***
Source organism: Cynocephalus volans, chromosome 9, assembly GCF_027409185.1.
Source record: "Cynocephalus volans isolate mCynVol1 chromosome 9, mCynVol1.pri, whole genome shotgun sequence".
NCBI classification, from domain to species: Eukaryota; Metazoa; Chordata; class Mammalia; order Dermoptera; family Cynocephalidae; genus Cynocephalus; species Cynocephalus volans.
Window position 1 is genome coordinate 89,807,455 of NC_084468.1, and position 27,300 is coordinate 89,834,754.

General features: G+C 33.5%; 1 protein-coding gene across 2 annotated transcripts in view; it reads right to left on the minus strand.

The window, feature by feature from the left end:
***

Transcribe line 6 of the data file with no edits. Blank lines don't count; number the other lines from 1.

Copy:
The window, feature by feature from the left end: